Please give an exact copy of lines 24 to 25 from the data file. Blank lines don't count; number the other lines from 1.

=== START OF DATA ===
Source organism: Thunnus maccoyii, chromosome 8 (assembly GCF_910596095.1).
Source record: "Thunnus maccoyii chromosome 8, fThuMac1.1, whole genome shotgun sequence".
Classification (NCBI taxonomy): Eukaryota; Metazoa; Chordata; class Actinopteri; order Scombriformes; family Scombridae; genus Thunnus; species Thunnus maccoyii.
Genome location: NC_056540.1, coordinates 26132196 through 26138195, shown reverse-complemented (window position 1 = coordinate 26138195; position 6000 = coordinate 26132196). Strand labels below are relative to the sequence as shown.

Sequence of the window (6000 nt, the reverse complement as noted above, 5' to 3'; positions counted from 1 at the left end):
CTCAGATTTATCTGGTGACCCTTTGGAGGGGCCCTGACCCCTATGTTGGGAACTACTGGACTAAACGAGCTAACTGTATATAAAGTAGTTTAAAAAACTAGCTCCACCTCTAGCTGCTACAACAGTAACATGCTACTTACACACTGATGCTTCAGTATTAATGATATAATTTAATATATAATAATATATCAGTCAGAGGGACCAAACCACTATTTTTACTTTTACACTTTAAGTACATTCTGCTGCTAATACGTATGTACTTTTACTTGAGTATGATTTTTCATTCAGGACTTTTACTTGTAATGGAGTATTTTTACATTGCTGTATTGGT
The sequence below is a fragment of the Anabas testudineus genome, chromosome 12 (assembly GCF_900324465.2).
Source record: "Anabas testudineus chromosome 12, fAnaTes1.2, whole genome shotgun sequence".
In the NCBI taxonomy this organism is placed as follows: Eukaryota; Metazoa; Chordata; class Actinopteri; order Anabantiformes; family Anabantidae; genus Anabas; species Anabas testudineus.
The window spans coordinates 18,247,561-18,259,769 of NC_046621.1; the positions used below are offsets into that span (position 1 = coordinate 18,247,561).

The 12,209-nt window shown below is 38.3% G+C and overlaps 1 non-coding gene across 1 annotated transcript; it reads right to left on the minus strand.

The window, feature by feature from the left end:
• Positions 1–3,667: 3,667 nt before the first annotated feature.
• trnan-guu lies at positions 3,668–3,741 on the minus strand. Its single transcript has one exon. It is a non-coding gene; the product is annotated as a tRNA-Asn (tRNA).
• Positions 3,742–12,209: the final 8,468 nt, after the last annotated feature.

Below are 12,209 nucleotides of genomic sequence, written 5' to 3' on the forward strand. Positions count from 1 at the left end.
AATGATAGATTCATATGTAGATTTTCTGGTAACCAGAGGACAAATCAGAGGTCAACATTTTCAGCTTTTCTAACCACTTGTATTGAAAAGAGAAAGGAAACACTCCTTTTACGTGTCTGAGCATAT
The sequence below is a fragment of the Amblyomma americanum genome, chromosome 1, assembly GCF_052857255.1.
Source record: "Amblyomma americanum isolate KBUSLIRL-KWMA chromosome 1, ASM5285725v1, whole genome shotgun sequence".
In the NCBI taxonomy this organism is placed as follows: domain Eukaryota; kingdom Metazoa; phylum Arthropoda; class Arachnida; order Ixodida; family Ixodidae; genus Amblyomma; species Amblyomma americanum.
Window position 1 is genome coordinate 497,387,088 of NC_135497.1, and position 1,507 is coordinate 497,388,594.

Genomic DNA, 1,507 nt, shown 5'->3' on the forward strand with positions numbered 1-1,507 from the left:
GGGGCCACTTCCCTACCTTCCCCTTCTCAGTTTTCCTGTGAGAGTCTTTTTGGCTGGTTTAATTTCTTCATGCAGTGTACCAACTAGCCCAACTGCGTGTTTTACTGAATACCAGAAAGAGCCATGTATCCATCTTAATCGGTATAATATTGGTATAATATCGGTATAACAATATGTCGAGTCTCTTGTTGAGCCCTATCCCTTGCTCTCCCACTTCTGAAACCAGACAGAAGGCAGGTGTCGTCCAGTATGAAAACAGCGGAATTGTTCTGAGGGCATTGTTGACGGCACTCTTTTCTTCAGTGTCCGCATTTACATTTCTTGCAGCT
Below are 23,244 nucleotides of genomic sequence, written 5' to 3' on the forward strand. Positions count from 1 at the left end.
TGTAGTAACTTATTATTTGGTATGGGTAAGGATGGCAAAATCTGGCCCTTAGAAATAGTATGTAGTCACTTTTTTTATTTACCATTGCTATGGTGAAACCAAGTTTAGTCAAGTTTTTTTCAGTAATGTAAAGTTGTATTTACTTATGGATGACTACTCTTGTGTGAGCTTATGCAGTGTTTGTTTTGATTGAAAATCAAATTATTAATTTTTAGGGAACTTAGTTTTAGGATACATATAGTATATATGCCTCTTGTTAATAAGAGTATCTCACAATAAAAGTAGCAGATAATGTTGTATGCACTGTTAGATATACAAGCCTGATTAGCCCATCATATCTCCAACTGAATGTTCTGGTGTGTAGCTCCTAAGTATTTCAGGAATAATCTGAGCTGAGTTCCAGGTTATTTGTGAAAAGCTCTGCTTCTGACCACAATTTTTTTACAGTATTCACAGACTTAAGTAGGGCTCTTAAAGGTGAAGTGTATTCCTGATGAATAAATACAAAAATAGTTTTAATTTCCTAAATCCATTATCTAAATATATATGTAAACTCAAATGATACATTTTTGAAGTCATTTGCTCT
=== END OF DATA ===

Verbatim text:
Below are 23,244 nucleotides of genomic sequence, written 5' to 3' on the forward strand. Positions count from 1 at the left end.
TGTAGTAACTTATTATTTGGTATGGGTAAGGATGGCAAAATCTGGCCCTTAGAAATAGTATGTAGTCACTTTTTTTATTTACCATTGCTATGGTGAAACCAAGTTTAGTCAAGTTTTTTTCAGTAATGTAAAGTTGTATTTACTTATGGATGACTACTCTTGTGTGAGCTTATGCAGTGTTTGTTTTGATTGAAAATCAAATTATTAATTTTTAGGGAACTTAGTTTTAGGATACATATAGTATATATGCCTCTTGTTAATAAGAGTATCTCACAATAAAAGTAGCAGATAATGTTGTATGCACTGTTAGATATACAAGCCTGATTAGCCCATCATATCTCCAACTGAATGTTCTGGTGTGTAGCTCCTAAGTATTTCAGGAATAATCTGAGCTGAGTTCCAGGTTATTTGTGAAAAGCTCTGCTTCTGACCACAATTTTTTTACAGTATTCACAGACTTAAGTAGGGCTCTTAAAGGTGAAGTGTATTCCTGATGAATAAATACAAAAATAGTTTTAATTTCCTAAATCCATTATCTAAATATATATGTAAACTCAAATGATACATTTTTGAAGTCATTTGCTCT